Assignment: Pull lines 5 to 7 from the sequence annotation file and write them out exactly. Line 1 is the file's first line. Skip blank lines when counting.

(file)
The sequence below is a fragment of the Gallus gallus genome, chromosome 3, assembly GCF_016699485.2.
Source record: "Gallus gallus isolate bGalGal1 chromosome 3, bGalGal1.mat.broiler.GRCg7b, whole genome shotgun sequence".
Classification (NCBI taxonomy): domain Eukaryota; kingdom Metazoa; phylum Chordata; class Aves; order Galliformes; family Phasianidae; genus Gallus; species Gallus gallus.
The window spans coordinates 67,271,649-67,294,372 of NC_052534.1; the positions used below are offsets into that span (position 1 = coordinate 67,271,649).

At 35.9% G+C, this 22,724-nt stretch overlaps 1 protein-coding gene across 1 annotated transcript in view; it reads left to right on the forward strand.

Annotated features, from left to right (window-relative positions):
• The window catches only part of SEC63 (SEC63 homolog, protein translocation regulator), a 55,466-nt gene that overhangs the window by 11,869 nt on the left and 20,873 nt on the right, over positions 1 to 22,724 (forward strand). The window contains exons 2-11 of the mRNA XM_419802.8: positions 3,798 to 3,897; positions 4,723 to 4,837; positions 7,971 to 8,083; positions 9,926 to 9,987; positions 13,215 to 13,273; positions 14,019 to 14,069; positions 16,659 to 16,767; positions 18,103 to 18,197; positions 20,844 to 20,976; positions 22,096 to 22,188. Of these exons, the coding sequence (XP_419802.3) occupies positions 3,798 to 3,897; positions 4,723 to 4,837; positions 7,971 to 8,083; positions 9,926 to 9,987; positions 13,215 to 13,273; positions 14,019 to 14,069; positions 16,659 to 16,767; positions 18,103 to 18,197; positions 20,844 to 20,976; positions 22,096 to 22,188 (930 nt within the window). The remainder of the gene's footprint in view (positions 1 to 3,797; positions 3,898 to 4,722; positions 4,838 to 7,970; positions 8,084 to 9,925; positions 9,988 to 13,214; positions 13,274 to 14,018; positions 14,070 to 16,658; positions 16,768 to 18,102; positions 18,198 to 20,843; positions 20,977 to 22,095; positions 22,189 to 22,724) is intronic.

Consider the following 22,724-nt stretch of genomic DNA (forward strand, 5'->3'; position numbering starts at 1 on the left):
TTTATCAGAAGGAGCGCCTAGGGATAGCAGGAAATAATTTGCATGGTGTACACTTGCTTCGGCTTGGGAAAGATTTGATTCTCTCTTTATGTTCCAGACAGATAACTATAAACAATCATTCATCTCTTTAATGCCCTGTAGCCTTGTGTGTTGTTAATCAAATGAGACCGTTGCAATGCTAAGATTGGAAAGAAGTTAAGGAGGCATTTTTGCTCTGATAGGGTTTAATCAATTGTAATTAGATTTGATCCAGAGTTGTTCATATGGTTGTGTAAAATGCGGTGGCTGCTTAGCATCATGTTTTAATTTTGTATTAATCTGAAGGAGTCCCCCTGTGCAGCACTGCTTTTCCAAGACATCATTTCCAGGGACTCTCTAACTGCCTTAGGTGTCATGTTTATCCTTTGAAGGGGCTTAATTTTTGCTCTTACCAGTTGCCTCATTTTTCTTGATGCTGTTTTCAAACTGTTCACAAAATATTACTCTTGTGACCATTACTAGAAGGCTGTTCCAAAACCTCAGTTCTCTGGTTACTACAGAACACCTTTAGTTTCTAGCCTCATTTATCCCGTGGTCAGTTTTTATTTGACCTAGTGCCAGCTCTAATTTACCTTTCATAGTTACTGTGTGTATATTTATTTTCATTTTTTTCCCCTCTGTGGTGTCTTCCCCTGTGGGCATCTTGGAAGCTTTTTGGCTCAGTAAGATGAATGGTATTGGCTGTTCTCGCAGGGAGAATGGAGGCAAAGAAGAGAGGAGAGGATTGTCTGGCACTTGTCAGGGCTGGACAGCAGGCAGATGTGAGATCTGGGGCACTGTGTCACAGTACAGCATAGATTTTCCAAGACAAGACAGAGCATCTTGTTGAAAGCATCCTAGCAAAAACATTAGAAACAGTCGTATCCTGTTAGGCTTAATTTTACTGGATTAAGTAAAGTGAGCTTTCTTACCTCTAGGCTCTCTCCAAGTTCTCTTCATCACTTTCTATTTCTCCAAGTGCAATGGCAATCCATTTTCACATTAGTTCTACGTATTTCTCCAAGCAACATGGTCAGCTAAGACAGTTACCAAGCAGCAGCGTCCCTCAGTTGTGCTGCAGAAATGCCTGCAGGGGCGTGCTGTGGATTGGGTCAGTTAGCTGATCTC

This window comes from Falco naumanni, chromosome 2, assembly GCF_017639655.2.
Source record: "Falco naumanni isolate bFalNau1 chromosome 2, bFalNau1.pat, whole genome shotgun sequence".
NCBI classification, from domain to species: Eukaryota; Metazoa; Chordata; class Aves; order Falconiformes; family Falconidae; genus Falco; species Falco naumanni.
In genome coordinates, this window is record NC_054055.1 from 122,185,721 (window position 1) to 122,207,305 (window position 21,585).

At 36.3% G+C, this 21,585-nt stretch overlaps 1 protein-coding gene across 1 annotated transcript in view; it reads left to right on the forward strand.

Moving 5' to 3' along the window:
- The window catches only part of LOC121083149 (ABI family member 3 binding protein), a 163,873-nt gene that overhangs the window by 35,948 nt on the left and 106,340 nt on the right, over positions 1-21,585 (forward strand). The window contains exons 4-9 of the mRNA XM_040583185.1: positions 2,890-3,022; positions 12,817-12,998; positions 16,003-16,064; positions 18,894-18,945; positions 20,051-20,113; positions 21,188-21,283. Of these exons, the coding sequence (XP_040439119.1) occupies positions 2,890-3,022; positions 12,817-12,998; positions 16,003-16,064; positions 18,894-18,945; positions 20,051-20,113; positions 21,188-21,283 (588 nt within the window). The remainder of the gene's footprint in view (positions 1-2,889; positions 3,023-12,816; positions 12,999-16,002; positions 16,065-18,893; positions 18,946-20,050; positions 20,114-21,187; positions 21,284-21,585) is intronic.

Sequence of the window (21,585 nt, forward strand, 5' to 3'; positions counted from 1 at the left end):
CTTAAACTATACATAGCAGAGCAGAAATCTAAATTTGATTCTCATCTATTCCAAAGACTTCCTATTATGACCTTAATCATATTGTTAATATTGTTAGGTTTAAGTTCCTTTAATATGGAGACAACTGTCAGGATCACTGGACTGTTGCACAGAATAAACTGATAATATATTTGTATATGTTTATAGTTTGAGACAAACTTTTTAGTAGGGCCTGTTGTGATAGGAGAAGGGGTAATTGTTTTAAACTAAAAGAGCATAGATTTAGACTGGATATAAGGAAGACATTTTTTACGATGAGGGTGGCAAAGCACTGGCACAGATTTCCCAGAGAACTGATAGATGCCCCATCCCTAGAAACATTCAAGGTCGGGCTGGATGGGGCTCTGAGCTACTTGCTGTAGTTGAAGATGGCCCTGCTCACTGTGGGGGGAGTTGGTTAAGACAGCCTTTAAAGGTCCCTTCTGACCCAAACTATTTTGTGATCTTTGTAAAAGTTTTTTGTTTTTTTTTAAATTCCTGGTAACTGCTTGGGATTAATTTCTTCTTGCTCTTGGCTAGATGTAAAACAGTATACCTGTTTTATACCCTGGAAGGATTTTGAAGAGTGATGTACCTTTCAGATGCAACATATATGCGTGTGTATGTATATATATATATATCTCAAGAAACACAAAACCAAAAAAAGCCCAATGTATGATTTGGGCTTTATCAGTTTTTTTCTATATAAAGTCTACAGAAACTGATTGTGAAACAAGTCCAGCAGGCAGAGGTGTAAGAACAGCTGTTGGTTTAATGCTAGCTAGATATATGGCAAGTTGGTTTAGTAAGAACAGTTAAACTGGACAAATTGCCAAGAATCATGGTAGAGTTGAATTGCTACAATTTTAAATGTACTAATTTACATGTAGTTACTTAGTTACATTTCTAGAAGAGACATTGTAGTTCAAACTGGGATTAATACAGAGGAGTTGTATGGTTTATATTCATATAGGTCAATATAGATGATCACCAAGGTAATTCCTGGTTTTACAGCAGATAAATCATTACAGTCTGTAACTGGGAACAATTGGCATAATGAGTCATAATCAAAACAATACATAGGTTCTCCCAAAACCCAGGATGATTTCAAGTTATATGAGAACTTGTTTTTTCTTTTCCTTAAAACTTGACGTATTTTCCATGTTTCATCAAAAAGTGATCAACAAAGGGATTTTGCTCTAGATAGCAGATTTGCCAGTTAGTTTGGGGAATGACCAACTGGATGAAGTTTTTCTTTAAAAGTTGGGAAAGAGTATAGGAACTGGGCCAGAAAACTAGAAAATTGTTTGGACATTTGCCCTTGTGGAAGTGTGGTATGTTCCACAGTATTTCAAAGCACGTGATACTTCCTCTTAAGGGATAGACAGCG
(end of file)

At 35.9% G+C, this 22,724-nt stretch overlaps 1 protein-coding gene across 1 annotated transcript in view; it reads left to right on the forward strand.

Annotated features, from left to right (window-relative positions):
• The window catches only part of SEC63 (SEC63 homolog, protein translocation regulator), a 55,466-nt gene that overhangs the window by 11,869 nt on the left and 20,873 nt on the right, over positions 1 to 22,724 (forward strand). The window contains exons 2-11 of the mRNA XM_419802.8: positions 3,798 to 3,897; positions 4,723 to 4,837; positions 7,971 to 8,083; positions 9,926 to 9,987; positions 13,215 to 13,273; positions 14,019 to 14,069; positions 16,659 to 16,767; positions 18,103 to 18,197; positions 20,844 to 20,976; positions 22,096 to 22,188. Of these exons, the coding sequence (XP_419802.3) occupies positions 3,798 to 3,897; positions 4,723 to 4,837; positions 7,971 to 8,083; positions 9,926 to 9,987; positions 13,215 to 13,273; positions 14,019 to 14,069; positions 16,659 to 16,767; positions 18,103 to 18,197; positions 20,844 to 20,976; positions 22,096 to 22,188 (930 nt within the window). The remainder of the gene's footprint in view (positions 1 to 3,797; positions 3,898 to 4,722; positions 4,838 to 7,970; positions 8,084 to 9,925; positions 9,988 to 13,214; positions 13,274 to 14,018; positions 14,070 to 16,658; positions 16,768 to 18,102; positions 18,198 to 20,843; positions 20,977 to 22,095; positions 22,189 to 22,724) is intronic.